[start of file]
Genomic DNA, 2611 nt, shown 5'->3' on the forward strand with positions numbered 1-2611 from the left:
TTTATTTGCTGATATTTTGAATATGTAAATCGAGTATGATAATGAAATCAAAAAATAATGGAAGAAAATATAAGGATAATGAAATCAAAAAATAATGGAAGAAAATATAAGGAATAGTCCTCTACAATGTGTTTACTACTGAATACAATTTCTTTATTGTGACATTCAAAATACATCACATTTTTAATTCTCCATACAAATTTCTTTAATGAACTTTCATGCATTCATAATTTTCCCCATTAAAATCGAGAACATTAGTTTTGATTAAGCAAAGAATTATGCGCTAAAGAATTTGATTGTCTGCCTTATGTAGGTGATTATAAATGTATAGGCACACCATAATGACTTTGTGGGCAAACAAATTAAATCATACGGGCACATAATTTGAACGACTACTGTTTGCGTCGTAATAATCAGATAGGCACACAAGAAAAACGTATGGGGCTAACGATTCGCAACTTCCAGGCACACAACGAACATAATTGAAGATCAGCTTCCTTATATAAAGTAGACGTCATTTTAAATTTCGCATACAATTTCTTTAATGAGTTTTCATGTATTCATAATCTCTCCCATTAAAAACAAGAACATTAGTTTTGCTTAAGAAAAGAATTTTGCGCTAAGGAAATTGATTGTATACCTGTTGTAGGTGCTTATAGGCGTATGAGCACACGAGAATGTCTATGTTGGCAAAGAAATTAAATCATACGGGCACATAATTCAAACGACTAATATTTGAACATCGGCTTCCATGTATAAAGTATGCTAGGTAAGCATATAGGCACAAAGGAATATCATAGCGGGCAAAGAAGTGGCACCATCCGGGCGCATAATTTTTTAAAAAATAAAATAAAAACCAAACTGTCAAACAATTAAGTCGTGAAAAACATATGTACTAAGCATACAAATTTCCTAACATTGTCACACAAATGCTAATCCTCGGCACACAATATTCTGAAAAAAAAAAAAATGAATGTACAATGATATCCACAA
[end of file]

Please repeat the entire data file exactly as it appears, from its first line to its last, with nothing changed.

Genomic DNA, 2611 nt, shown 5'->3' on the forward strand with positions numbered 1-2611 from the left:
TTTATTTGCTGATATTTTGAATATGTAAATCGAGTATGATAATGAAATCAAAAAATAATGGAAGAAAATATAAGGATAATGAAATCAAAAAATAATGGAAGAAAATATAAGGAATAGTCCTCTACAATGTGTTTACTACTGAATACAATTTCTTTATTGTGACATTCAAAATACATCACATTTTTAATTCTCCATACAAATTTCTTTAATGAACTTTCATGCATTCATAATTTTCCCCATTAAAATCGAGAACATTAGTTTTGATTAAGCAAAGAATTATGCGCTAAAGAATTTGATTGTCTGCCTTATGTAGGTGATTATAAATGTATAGGCACACCATAATGACTTTGTGGGCAAACAAATTAAATCATACGGGCACATAATTTGAACGACTACTGTTTGCGTCGTAATAATCAGATAGGCACACAAGAAAAACGTATGGGGCTAACGATTCGCAACTTCCAGGCACACAACGAACATAATTGAAGATCAGCTTCCTTATATAAAGTAGACGTCATTTTAAATTTCGCATACAATTTCTTTAATGAGTTTTCATGTATTCATAATCTCTCCCATTAAAAACAAGAACATTAGTTTTGCTTAAGAAAAGAATTTTGCGCTAAGGAAATTGATTGTATACCTGTTGTAGGTGCTTATAGGCGTATGAGCACACGAGAATGTCTATGTTGGCAAAGAAATTAAATCATACGGGCACATAATTCAAACGACTAATATTTGAACATCGGCTTCCATGTATAAAGTATGCTAGGTAAGCATATAGGCACAAAGGAATATCATAGCGGGCAAAGAAGTGGCACCATCCGGGCGCATAATTTTTTAAAAAATAAAATAAAAACCAAACTGTCAAACAATTAAGTCGTGAAAAACATATGTACTAAGCATACAAATTTCCTAACATTGTCACACAAATGCTAATCCTCGGCACACAATATTCTGAAAAAAAAAAAAATGAATGTACAATGATATCCACAA